The man better known as drummer to Peter Gabriel, Joni Mitchell, Robbie Robertson, and Simple Minds, Manu Katché leads a double life as a restless, serious jazz musician and composer. “Restless” comes to mind on the eve of his fourth record for ECM, simply titled Manu Katché, because once again, he’s shuffled the lineup to shake up his sound.
By dispensing of a bassist, bringing in British pianist/organist Jim Watson and an old band mate in electronica jazz pioneer trumpeter Nils Petter Molvær, Katché intentionally altered the dynamics of his sound — even more than he usually does — but also retained the core, which he identified as his lone holdover from Third Round, Norwegian saxophonist Tore Brunborg, as well as his drumming and his compositions. Although I would also include another mainstay, producer Manfred Eicher.
With no conventional bass, often replaced by the mushier bass pedals of a Hammond B3 organ, Katché put himself out of his usual comfort zones, altering his strategy for playing his drums, assuming a role that’s further up front than on the prior ECM’s, especially on “Running After Years,” “Bliss,” “Walking By Your Side” and “Loose.” He thrives with this airier sonic construct, and you can hear all his minor African inflected touches, utilizing his entire kit. Molvær’s synthesized horn and his loops are right at home in this sparser soundscape, too. “Bliss” states this case, as Molvær’s electronically harmonized trumpet paired with B3 over Katché’s tribal beat creates a uniquely first world-third world marriage.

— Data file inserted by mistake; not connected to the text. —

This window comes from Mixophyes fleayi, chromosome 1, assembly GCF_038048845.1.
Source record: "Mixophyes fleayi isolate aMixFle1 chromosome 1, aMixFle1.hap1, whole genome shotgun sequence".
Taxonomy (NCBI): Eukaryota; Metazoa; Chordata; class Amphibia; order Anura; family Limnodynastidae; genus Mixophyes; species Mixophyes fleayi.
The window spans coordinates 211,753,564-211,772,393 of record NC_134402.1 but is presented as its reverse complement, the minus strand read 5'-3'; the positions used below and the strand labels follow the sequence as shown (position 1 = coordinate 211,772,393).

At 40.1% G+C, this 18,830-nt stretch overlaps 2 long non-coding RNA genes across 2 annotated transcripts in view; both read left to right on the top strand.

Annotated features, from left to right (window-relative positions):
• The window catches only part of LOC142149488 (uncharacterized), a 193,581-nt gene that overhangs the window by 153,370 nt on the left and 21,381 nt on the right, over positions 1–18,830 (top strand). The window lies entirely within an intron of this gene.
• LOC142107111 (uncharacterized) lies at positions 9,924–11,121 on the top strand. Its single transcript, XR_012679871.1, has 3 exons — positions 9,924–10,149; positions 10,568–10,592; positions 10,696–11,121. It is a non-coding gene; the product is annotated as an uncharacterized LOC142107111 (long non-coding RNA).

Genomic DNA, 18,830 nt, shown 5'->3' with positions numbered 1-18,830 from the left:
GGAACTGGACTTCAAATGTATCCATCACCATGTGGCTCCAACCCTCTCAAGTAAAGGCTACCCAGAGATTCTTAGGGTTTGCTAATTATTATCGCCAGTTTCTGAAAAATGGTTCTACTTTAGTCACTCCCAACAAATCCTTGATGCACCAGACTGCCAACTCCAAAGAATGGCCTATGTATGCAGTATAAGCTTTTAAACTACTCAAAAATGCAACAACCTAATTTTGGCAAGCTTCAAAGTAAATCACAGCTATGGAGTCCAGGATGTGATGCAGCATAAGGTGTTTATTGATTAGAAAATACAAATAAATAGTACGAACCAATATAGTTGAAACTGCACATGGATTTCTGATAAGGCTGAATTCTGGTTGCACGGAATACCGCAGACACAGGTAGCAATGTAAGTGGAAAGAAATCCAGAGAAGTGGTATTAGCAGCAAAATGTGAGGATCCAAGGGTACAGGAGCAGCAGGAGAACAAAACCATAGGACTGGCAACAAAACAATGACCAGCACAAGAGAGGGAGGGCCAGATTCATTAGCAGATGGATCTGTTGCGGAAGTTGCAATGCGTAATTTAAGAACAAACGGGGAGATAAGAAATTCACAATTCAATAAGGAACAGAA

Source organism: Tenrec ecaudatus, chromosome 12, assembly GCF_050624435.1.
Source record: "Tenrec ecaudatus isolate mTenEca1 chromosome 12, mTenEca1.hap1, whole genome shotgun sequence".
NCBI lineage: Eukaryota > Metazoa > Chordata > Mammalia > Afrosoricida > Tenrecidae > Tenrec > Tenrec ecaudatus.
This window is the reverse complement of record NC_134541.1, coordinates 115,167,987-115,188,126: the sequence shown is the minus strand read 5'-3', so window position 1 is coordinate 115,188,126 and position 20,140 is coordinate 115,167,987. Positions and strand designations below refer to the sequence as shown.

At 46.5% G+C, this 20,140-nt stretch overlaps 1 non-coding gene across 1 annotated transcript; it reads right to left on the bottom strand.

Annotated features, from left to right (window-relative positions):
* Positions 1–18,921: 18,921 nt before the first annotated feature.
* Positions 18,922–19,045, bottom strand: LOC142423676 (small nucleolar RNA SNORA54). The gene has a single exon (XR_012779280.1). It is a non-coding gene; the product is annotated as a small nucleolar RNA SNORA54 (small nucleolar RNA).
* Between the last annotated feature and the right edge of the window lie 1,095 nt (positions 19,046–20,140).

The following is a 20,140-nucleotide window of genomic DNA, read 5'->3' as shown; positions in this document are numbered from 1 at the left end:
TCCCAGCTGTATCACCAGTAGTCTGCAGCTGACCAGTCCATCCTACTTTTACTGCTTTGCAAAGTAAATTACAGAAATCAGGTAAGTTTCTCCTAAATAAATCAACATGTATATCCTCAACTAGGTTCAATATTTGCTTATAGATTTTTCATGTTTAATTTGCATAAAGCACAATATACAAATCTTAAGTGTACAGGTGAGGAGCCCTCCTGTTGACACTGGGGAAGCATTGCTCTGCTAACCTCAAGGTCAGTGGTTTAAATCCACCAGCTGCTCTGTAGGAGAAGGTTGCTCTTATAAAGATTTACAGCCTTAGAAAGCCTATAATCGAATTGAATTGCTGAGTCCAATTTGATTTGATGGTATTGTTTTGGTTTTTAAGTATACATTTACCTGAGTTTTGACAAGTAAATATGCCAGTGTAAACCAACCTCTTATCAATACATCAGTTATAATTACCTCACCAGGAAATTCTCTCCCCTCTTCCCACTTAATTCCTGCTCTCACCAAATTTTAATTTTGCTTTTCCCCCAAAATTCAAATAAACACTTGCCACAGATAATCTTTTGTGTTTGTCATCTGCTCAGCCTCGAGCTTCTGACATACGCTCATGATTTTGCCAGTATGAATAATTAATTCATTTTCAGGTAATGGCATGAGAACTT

As a composer, Katché also strives for melodies, not just tones and timbres, and he gets Brunborg and Molvær to combine to illuminate them in colorful, lyrical ways on such songs as “Loving You,” “Imprint” and “Short Ride.” Molvær’s effects gracefully fill up sonic space on “Walking By Your Side,” expanding the song both sonically and harmonically, while Brunborg’s Garbarek-isms connect the listener to the earlier Katché records and the classic ECM sound.
Watson is no mere bystander there to give Katché bass pedals to interact with; he plays Jimmy Smith to Brunborg’s Stanley Turrentine on “Short Ride,” a rare swinging tune from Katché, and his fills are killer. For “Beats & Bounce,” Watson plays a funky, low register riff on piano that Katché knots tightly to his steady beat, and Watson’s piano solo is firmly in the pocket. After a false ending, Watson reappears to play the same riff on the B3, and Molvær grooves on top of that sleeker groove. “Slowing The Tides” puts Watson’s B3 in a slower, gentler mood, and Katché uncorks a snaky as hell rhythm for “Loose,” working it around the organ like the world class pro that he is. He caps it with his only drum solo on the album. Katché was a pianist before he became a drummer; on the closer “Dusk On Canon,” he plays a short solo piano piece, with a composer’s approach to the piano.
A self-titled album often signals that the artist is signing his signature on that record, but Manu Katché only makes clear that Katché is trying to avoid being defined too specifically. Generally speaking, this is an exceptional drummer who’s a fine composer and a capable bandleader. And, he’s got a different and definite musical vision for each album he makes. The vision in this instance of no bass player but adding an organ player and a technologically savvy trumpeter succeeded because in the end, it’s still a Manu Katché record.
Manu Katché will be released October 30 by ECM Records.
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